Besides the fact that I love to watch the Red Sox boys play (hence the Big Papi preamble), I am fascinated by this notion of Free Agency…the movement of talented (and sometimes not so talented) players between teams.  In baseball’s yesteryear, players were often married to the same team (for better or for worse) for their entire career.  Now team rosters are much more fluid from year to year–that fluidity a byproduct of Free Agency. 

As a Christian I am also fascinated by the Church’s own version of Free Agency.  Players (a.k.a. church members) who regularly migrate from place to place (church to church) in search of that perfect place that dispenses perfect ministry that perfectly matches their needs (desires, whims, preferences…insert your own noun).  

While recognizing that there is no such thing as a perfect church, I am puzzled by the seeming fragility of contemporary church connections–a fragility that rests on this notion of Free Agency.  Of course, I suppose it is largely a blessing that there are so many “options” for believers for worship and service.  But, there it is, the tendency to think more in consumerist North American terms than biblical terms: options. 

I pastored a church in Colorado for several years.  By “steeple envy” standards we did alright.  We may even have done well by God’s standards.  All that to say, we weren’t the “coolest” place in town but we were in the “top tier” [I know…worldly standards misapplied to Kingdom endeavors] of places to be “checked out” by the town’s new arrivals and by those who were somehow disenchanted with the place in which they worshipped. 

In that resort community, during my eleven or twelve years there, I was regularly amazed at the number of people who had been “called” to plant churches amongst the sun and winter frolicking destinarians (yes, I made up a word).  At the time, by my count, there were about 25 evangelically minded churches in a town of (then) 6,500 in a county of (then) 14,000.  If you spent a year at each church, you could move from place to place to place for a quarter of a century before having to start over.  By then, presumably, the church(es) fostering the disenchantment would have been able to get their act(s) together…or not.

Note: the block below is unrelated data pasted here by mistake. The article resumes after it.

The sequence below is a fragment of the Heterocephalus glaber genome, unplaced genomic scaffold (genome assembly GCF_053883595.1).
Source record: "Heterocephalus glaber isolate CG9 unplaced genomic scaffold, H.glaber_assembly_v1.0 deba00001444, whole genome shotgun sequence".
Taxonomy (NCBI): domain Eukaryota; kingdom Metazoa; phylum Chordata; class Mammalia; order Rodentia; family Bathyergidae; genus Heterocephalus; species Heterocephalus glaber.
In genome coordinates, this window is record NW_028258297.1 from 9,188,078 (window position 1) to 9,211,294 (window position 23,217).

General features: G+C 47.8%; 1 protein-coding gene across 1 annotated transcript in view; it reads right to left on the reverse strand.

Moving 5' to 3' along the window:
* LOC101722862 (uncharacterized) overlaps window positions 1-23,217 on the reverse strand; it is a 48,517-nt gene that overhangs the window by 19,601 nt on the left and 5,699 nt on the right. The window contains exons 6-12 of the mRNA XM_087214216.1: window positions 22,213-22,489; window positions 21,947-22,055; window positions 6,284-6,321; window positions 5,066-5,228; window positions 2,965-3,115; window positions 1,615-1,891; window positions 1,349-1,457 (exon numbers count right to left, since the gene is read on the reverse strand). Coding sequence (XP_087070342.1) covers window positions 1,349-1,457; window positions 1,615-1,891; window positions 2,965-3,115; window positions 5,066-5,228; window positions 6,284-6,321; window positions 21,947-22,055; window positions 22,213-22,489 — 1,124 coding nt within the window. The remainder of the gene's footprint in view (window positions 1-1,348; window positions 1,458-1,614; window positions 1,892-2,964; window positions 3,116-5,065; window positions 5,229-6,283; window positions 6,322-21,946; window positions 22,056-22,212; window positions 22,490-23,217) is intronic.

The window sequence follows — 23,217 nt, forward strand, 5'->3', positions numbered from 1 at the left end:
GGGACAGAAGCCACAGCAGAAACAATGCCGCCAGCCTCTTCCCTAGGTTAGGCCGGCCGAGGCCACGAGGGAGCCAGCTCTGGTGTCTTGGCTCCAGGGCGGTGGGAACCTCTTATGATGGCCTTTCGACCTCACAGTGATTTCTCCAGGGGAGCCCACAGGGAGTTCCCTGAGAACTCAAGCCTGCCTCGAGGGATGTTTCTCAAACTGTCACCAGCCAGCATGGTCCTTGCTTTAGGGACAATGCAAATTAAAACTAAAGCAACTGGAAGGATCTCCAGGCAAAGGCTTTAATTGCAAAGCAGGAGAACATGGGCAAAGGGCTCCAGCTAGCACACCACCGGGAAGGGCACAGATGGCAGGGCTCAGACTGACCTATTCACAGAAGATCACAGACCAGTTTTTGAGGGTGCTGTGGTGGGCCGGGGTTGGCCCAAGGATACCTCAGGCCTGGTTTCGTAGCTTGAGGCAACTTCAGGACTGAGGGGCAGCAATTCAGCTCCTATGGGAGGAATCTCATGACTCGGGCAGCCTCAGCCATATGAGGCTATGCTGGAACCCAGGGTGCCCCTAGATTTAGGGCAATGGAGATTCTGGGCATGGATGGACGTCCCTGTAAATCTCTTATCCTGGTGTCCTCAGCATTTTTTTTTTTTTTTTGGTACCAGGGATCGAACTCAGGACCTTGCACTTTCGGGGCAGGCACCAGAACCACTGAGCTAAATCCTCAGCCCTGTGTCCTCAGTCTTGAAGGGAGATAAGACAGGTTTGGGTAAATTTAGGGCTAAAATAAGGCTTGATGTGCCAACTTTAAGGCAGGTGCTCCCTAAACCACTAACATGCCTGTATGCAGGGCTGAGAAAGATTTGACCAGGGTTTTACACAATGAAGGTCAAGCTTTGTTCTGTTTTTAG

Then came the archetypal Christian Free Agent.  She was in her 60s; she was grumpy; she had a mild-mannered (rarely heard) husband and she (one sunny winter’s day) alighted in our worship center.  She engaged pretty well and was initially upbeat, but after five or six months came a litany of “concerns.”  Upon further exploration with her it seemed that the church had failed to meet her expectations on several fronts. 

I was younger and dumber and less full of the kind of grace, tact, and diplomacy (and warmth and fuzziness) for which I am known today (sarcasm is hard to render blogwise).  I finally said, “Junia [that’s not her real name and perhaps me using that name is one of the reasons she huffed so…not really…I actually used her real name when I spoke with her, but I have changed the name to protect the guilty…and dodge litigation]…Junia,” I said, “You’ve been to eight churches in the last ten years [I am not making that up].  Is it at all possible that perhaps there might be an issue with you that has nothing to do with any of those churches?” 

Her husband slunk out of the room like a dog who had messed the carpet.  If I had been smarter, I would have left with him.  What followed was an explosive airburst not seen since the first hydrogen bomb (“Mike”) was tested at the Enewetak Atol in 1952.  Well…it probably wasn’t that bad…it just seemed that way.  Leaving her house that evening, shaking the fallout from my brain, I again pondered the fragility of church connections and the multiplicity of options available to those in the Body of Christ who largely think of themselves in “Free Agent” terms.